NICHOLAS P. TATONETTI is Herbert Irving Assistant Professor of Biomedical Informatics at Columbia University with interdisciplinary appointments in the Department of Systems Biology and the Department of Medicine. He received a Ph.D. in Biomedical Informatics from Stanford University in 2012, and dual B.S. degrees from Arizona State University in computational mathematics and molecular biosciences/biotechnology. Dr. Tatonetti researches the use of observational clinical data and high-throughput molecular data to identify and explain the pharmacological effects of drugs and drug combinations. He develops large-scale statistical and data mining techniques to address issues of bias and confounding in large observational datasets.

Dr. Tatonetti is an Irving Scholar, a Kavli Fellow, and the recipient of an Early Investigator Awards from the American Medical Informatics Association and the PhRMA Foundation. His work received Best Paper and Presentation awards at the AMIA Summit on Translational Bioinformatics (2010, 2011, 2015) and his work has been featured in the IMIA Yearbook of Medical Informatics in 2012. Dr. Tatonetti was profiled by Genome Web in their 2012 Young Investigator Profiles and as the Face of AMIA in 2016. He is author on over 80 peer-reviewed scientific publications and his work has been featured by The New York Times, The Chicago Tribune, The Boston Globe, Science Careers, among others.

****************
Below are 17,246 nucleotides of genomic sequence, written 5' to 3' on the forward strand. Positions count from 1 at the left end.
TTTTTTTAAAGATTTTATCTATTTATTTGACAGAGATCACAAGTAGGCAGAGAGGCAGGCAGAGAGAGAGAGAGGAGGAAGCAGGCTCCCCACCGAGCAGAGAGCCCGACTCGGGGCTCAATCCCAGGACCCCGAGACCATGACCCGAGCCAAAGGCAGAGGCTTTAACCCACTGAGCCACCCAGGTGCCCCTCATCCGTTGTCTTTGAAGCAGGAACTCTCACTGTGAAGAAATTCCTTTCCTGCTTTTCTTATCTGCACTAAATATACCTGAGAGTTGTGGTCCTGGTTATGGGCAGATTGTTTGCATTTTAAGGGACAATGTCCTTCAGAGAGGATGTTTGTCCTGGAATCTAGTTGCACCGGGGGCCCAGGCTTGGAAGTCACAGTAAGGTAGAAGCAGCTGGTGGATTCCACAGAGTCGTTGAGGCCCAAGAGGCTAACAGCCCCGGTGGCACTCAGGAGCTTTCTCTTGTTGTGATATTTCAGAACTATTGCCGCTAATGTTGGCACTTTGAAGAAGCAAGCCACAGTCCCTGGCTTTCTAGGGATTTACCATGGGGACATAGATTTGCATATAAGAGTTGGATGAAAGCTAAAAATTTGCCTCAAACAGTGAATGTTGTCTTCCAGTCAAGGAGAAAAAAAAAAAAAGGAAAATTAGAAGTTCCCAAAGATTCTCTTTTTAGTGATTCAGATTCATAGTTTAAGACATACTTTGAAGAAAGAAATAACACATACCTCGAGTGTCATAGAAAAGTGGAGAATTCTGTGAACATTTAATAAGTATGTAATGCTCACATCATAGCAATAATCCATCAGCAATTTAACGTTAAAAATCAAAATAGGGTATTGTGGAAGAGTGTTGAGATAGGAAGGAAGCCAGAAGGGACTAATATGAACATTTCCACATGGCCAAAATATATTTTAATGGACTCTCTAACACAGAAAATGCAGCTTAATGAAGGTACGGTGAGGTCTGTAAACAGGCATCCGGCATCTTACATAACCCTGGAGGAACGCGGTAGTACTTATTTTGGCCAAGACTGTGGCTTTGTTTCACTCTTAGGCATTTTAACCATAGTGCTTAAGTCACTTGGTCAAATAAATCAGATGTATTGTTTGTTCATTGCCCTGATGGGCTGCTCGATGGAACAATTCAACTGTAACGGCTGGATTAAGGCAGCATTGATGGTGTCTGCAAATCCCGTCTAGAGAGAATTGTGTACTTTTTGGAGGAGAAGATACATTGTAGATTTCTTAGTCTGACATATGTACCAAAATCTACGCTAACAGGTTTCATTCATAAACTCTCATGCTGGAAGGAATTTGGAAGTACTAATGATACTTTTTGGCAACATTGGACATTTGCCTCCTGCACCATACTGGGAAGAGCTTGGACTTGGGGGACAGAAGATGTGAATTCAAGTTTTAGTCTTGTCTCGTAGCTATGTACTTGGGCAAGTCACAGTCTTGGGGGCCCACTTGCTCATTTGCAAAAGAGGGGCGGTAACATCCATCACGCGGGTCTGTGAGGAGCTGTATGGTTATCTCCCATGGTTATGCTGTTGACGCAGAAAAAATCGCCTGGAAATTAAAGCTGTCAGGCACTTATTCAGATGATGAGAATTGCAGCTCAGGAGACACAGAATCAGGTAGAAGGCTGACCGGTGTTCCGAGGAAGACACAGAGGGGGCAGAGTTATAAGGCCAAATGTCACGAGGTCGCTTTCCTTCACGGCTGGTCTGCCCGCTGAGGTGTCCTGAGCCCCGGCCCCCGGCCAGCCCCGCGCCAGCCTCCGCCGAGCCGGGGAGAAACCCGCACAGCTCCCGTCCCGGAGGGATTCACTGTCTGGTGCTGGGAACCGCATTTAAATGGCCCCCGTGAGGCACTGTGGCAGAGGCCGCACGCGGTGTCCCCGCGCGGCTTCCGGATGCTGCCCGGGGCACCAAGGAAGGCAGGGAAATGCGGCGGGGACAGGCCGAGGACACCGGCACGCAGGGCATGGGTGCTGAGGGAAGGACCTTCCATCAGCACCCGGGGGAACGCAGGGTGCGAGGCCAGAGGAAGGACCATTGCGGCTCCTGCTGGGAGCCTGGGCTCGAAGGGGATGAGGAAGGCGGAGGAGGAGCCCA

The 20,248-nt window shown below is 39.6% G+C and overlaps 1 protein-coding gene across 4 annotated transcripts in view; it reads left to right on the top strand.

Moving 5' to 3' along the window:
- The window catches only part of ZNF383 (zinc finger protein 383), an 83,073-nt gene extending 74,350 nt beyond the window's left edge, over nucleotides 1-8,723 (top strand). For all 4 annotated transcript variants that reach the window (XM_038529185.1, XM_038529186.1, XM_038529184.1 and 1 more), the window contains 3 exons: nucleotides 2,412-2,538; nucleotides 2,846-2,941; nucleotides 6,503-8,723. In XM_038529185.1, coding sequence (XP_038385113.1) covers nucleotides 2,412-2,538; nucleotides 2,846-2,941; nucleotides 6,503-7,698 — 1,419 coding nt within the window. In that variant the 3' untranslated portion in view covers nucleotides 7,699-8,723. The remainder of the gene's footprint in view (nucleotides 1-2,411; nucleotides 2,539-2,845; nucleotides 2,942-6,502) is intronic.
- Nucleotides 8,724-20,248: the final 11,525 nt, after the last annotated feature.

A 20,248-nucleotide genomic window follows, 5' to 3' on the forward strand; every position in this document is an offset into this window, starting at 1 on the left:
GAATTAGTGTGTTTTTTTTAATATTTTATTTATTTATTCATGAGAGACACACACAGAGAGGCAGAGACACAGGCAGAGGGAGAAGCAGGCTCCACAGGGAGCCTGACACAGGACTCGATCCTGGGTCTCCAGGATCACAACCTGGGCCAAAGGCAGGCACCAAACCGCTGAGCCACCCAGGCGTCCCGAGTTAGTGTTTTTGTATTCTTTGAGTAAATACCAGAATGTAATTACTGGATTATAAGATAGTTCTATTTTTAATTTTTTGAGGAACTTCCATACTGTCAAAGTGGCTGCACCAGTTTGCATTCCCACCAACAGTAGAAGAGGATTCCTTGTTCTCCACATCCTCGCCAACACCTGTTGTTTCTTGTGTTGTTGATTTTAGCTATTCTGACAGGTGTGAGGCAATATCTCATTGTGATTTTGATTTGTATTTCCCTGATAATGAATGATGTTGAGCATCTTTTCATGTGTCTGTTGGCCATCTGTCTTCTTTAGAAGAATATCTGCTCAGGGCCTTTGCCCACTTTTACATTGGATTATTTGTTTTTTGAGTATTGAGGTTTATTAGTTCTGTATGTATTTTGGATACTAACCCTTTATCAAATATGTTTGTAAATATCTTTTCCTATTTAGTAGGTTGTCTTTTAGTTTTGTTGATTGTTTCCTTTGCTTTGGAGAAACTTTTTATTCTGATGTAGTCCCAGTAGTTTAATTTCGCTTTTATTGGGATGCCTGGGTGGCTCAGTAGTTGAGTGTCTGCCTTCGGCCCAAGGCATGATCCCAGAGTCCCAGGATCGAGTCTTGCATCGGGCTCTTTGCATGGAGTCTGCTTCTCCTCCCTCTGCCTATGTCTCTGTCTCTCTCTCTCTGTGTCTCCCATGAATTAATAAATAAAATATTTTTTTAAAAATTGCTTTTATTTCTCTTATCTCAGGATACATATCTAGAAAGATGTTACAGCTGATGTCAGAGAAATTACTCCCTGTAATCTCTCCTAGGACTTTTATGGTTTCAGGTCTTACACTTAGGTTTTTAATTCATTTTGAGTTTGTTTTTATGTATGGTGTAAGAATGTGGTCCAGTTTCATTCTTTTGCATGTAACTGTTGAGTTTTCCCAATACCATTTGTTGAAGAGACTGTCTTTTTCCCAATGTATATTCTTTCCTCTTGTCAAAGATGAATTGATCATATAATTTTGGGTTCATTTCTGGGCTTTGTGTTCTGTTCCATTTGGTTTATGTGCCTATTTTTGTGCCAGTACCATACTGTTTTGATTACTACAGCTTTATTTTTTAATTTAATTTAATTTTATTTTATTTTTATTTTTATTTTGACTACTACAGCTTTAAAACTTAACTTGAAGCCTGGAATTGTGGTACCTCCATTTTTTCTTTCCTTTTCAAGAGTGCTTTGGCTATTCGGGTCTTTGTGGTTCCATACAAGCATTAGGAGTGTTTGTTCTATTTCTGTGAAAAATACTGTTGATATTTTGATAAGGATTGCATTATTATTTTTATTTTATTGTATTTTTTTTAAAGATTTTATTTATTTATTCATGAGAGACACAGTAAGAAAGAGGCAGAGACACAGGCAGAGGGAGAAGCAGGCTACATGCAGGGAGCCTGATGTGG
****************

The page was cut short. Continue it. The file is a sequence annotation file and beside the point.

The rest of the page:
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Dr. Nicholas Tatonetti is assistant professor of biomedical informatics in the Departments of Biomedical Informatics, Systems Biology, and Medicine and is Director of Clinical Informatics at the Herbert Irving Comprehensive Cancer Center at Columbia University. He received his PhD from Stanford University where he focused on the development of novel statistical and computational methods for observational data mining. He applied these methods to drug safety surveillance where he discovered and validated new drug effects and interactions. His lab at Columbia is focused on expanding upon his previous work in detecting, explaining, and validating drug effects and drug interactions from large-scale observational data. Widely published in both clinical and bioinformatics, Dr. Tatonetti is passionate about the integration of hospital data (stored in the electronic health records) and high-dimensional biological data (captured using next-generation sequencing, high-throughput screening, and other "omics" technologies). Dr. Tatonetti has been featured by the New York Times, Genome Web, and Science Careers. His work has been picked up by the mainstream and scientific media and generated thousands of news articles.